Earlier this week, Donald Trump announced his candidacy for the Republican Presidential Nomination in 2016. This is hardly the first time he’s stated his interest in holding that position and even stated he was running, but his official, public announcement on Tuesday earlier this week goes beyond prior runs. More than new for Trump, as Rachel Maddow pointed out for instance, this is something of a reflection of the brave new world of the Republican Party. In a not entirely positive way, Trump is groundbreaking for his use of paid actors to pack his announcement site. Maddow herself hints at the open question of what this means even as she traces Trump’s rising visibility within Republican circles and the growing encouragement of that by those circles.
At the announcement, from here.
That history is actually much longer and detailed that Maddow can (or probably wants to) delve into. There’s echoes in Trump’s crowd-for-hire of Mitt Romney’s personally circulated, photoshopped image of supporting crowds in Nevada. Trump himself stands as a figure that perfectly exemplifies the glossy, image-conscious branding with minimal basis in reality that is increasingly powerful within the Republican Party. That said, he’s only a symbol for the underlying trend – that has played out in smaller demographic appeals and more extensive grandstanding for decades now.
At first glance, that broader trend is somewhat baffling. How does overstating popular support create popular support to win elections? But that assumes that winning elections is even the goal. It’s become almost a perennial punchline in Republican jokes to noticed that they don’t seem interested in governing. Perhaps they actually aren’t. That’s possibly the outcome of the anti-government ethos that has become at least rhetorically dominant in the party in the past decades. In the name of that, Republican government official shave held up non-governmental work as superior and pushed policy designed to encourage the development of an ultra-rich socio-economic class freed of social expectations. Those are the true beneficiaries of Republican political rule – not, at least to the same degree, the (typically similarly wealthy) members of the same class who decided to run for office and (apparently regrettably) won.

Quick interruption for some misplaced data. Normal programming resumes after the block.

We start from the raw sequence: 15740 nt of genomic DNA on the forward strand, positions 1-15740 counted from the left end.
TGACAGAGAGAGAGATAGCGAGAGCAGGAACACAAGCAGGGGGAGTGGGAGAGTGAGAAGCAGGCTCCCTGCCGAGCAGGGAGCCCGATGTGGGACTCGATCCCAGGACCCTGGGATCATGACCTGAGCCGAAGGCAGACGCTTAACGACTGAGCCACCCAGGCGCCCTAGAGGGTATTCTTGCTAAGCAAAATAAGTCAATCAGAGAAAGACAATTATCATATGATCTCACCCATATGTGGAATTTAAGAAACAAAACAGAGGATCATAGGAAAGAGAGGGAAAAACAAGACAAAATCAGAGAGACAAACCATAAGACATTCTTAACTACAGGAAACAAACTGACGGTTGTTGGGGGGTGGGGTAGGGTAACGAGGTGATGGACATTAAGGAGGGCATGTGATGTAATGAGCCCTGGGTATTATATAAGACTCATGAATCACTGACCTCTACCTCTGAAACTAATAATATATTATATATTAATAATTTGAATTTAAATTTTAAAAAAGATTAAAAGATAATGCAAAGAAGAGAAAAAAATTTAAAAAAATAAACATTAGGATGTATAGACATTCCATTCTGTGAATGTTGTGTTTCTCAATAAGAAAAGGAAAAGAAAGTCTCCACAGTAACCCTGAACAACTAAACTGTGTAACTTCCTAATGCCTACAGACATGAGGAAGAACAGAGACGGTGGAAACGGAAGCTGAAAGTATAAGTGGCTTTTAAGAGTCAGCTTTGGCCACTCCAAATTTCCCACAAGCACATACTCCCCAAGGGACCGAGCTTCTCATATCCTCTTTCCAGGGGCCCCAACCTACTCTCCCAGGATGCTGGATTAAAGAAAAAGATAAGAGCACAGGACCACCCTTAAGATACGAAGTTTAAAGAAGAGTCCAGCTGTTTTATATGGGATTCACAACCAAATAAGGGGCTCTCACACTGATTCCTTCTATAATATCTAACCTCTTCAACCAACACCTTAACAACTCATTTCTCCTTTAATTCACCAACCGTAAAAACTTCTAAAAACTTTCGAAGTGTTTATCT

The false image of significant popular support is a salve for both candidates and their potentially quite vanishingly rare supporters. That only makes the loss all the more bittersweet and their subsequent appearances as commentators in partisan-affiliated media all the more filtered through supposedly righteous indignation. In short, this is an emotional production. It’s about maintaining face among candidates by carving out a paradoxically commoner politician, at once a voice of the people and silenced loner. That candidate attracted so much attention and yet couldn’t quite assail against something unassailable, maybe the liberal media? For Republican voters, it’s a similar deal. This crafts a figure they can declare it only “common sense” to support and yet have him be also simultaneously overwhelmingly unsupported. It’s security and thrill, normalcy and specialness.
The only problem is, maintaining all those confusing contradictions means giving up some other uses of the democratic process, most notably electability, governance, and responsibility.